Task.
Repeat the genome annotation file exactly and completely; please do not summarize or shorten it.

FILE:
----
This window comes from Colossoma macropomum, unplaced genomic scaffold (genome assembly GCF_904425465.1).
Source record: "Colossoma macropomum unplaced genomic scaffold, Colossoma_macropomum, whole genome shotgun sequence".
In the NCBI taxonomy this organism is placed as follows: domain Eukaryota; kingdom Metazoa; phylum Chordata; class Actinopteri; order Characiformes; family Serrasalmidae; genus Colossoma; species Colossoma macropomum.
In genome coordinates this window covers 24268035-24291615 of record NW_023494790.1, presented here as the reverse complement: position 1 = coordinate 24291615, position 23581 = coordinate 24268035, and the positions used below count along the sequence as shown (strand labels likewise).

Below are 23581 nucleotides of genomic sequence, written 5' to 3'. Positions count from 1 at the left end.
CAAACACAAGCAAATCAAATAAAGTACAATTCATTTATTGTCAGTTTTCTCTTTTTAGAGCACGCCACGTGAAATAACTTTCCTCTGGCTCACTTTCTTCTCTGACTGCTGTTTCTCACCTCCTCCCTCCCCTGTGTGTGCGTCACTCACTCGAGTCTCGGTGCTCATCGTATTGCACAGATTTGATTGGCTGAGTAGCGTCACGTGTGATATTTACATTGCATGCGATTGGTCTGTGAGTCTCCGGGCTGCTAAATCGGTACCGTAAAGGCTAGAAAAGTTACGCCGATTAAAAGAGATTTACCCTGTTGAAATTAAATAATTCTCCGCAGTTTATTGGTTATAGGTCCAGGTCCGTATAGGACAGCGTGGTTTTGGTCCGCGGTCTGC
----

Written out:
This window comes from Colossoma macropomum, unplaced genomic scaffold (genome assembly GCF_904425465.1).
Source record: "Colossoma macropomum unplaced genomic scaffold, Colossoma_macropomum, whole genome shotgun sequence".
In the NCBI taxonomy this organism is placed as follows: domain Eukaryota; kingdom Metazoa; phylum Chordata; class Actinopteri; order Characiformes; family Serrasalmidae; genus Colossoma; species Colossoma macropomum.
In genome coordinates this window covers 24268035-24291615 of record NW_023494790.1, presented here as the reverse complement: position 1 = coordinate 24291615, position 23581 = coordinate 24268035, and the positions used below count along the sequence as shown (strand labels likewise).

Below are 23581 nucleotides of genomic sequence, written 5' to 3'. Positions count from 1 at the left end.
CAAACACAAGCAAATCAAATAAAGTACAATTCATTTATTGTCAGTTTTCTCTTTTTAGAGCACGCCACGTGAAATAACTTTCCTCTGGCTCACTTTCTTCTCTGACTGCTGTTTCTCACCTCCTCCCTCCCCTGTGTGTGCGTCACTCACTCGAGTCTCGGTGCTCATCGTATTGCACAGATTTGATTGGCTGAGTAGCGTCACGTGTGATATTTACATTGCATGCGATTGGTCTGTGAGTCTCCGGGCTGCTAAATCGGTACCGTAAAGGCTAGAAAAGTTACGCCGATTAAAAGAGATTTACCCTGTTGAAATTAAATAATTCTCCGCAGTTTATTGGTTATAGGTCCAGGTCCGTATAGGACAGCGTGGTTTTGGTCCGCGGTCTGC